Ulupika had nurtured Aravan, and he had matured without his father’s guidance. He had always obeyed his mother. Even after Krishna revealed the prophecy, Aravan remained unmoved; will submit only if his mother gave permission.

“If not your son, it will be your husband, Arjuna, who will go to Durga,” said Krishna, when he met Ulupika and Aravan.

“O Krishna, I would sacrifice you to satiate Durga,” said Ulupika. “If that is not possible, let Arjuna go to Durga. He has not looked back at me or my son. What use is he to us?”

“He is the only one, the Chosen One, who will lead Truth to Victory.”

“Truth? It’s your truth you wish to realise. I and my son will have nothing to do with this slaughter you plan to unleash on humanity.”

“Ulupika, know your roots,” said Krishna. He waved a hand over her face. Light went into her eyes and she saw; remained spell bound. He said, “I’m sending your son back to you. Will you stand in his way? Will you keep him away even as he reaches to embrace you?”

Ulupika gasped and fell to her knees. She was one of several avatars sent to earth by the Goddess Kali; she was Durga incarnate. Ulupika’s chest heaved. She clutched her breasts in anguish and cried.

“O Krishna, you’re a cruel being.”

“Yes, cruelty comes from me, too, as do all the softer emotions.”

But Ulupika’s attachment to the mortal world and transient emotions proved strong. She could not deny the hand of fate and nor would she give up her son. She had come up with the two conditions, hoping that one or both will prove obstacle enough to stop Aravan from ascending the sacrificial altar.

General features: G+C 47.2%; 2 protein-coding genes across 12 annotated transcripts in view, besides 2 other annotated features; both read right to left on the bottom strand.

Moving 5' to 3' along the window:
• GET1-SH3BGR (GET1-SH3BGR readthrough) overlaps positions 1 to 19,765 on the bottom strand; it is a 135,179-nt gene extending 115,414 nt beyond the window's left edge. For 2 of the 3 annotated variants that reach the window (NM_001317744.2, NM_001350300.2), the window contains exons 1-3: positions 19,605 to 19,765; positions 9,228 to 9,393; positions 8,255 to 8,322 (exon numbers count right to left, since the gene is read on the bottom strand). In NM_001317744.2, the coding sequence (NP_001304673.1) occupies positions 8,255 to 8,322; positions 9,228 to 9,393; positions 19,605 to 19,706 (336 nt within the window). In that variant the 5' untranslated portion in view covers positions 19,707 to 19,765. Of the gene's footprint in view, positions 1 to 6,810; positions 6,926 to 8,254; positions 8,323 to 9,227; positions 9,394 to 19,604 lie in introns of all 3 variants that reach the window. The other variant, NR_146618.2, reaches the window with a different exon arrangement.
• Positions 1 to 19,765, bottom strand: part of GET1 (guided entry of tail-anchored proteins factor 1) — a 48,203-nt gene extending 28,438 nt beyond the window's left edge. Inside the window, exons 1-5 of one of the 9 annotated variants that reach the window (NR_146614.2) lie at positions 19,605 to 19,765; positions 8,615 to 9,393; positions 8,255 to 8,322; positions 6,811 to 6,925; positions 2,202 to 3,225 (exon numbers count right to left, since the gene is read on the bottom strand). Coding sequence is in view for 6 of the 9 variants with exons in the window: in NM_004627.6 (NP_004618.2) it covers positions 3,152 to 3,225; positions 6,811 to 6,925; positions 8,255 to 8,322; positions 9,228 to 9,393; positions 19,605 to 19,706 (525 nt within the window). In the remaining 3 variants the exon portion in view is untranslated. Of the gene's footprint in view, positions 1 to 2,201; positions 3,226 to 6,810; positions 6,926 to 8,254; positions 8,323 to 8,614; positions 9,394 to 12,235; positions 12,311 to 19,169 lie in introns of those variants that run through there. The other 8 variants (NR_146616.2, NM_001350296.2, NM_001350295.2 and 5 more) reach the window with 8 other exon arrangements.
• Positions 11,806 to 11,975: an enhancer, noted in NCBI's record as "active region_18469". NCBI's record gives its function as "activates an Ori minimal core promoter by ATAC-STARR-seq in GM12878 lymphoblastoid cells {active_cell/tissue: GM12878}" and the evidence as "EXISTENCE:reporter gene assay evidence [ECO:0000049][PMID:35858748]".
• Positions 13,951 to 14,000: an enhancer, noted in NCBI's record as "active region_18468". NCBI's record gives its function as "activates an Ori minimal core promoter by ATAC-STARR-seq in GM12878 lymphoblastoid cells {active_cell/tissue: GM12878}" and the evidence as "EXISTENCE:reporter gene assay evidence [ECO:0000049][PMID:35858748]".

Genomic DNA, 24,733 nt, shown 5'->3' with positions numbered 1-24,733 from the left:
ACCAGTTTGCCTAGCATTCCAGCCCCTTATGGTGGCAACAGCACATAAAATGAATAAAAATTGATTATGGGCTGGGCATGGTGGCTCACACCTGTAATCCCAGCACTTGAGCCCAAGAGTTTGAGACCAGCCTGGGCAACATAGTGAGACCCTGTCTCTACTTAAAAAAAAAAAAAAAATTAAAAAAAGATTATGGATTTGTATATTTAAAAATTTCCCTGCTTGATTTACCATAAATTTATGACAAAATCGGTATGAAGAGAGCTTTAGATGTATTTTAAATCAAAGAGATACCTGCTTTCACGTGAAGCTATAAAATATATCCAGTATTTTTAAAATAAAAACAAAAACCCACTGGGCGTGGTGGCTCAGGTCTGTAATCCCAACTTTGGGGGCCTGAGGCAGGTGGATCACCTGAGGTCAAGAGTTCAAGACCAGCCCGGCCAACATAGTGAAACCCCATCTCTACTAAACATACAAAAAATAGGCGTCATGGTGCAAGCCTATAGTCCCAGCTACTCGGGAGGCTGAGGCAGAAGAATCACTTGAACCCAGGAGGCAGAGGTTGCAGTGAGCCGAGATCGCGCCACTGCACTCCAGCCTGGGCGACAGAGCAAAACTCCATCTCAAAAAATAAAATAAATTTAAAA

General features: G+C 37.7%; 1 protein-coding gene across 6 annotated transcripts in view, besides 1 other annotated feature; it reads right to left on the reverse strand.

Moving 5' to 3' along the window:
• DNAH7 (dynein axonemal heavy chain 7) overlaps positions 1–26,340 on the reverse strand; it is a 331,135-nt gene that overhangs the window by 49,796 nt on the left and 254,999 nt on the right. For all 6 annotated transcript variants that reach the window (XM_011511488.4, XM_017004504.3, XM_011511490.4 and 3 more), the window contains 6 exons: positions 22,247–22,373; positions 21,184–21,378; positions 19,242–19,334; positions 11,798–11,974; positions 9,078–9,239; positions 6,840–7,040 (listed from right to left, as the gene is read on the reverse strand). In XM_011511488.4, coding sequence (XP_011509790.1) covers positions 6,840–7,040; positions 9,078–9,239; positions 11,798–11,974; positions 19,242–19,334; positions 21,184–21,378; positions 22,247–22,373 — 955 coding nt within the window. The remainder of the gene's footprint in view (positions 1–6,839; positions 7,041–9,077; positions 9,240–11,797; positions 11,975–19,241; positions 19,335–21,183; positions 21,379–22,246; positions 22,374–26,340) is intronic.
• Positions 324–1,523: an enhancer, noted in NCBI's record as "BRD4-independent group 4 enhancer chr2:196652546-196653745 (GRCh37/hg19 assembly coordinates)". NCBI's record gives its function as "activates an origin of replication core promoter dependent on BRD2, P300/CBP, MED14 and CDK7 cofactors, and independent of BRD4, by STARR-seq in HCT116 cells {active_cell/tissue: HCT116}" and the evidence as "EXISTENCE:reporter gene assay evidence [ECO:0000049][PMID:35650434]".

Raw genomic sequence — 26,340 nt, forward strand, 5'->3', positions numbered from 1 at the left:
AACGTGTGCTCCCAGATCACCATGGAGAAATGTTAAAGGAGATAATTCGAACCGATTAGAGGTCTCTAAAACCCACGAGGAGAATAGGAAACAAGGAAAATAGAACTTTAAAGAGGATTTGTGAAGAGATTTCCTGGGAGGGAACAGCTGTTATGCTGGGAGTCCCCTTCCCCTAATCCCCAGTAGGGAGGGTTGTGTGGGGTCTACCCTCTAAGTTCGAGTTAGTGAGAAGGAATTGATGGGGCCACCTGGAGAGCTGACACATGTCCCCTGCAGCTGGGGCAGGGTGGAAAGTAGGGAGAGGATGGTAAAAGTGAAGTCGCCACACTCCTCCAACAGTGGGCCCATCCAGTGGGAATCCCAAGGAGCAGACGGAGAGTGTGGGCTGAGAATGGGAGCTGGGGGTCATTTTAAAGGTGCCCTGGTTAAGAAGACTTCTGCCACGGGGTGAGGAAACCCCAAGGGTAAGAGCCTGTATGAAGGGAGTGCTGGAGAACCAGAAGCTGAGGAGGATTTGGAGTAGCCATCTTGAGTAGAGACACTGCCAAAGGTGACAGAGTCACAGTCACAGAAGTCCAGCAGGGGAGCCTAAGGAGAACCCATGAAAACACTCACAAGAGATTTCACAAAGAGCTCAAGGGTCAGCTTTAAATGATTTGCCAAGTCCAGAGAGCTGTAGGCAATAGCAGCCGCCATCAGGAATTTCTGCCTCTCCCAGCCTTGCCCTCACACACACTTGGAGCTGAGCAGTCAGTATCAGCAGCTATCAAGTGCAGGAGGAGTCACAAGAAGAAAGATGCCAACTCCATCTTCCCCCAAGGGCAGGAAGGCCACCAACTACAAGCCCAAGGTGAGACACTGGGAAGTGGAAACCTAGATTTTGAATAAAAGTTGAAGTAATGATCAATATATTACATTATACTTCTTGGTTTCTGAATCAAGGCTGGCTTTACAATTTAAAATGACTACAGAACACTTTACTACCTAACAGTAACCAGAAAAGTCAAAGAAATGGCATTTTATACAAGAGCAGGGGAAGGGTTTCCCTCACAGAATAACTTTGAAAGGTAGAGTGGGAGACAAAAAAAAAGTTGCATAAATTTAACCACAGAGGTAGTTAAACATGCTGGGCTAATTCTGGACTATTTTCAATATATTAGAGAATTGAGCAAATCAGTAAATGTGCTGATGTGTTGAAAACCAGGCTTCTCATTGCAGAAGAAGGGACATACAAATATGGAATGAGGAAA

Aravan must not die a virgin. She was confident no father would allow his daughter to marry a man who will die within a day. No father will allow his daughter to enter sati before she has given a grandson.

If perchance a father and his daughter came forward, she had a second condition: Aravan must die a warrior’s death on a battlefield. If offered as a sacrifice to Kali, he will not attain a warrior’s death. By such means, she tried to thwart what she suspected was Krishna’s ploy.

“Truly, your mother is a wise woman, Aravan,” said Krishna. He turned his attention to Arjuna as he spoke. “But no one, not even an avatar of Maha-Vishnu, can prevent the hand of fate from touching the free choices made in the realms of reality.”

*** Copyright @ 2022, Eric Alagan ***

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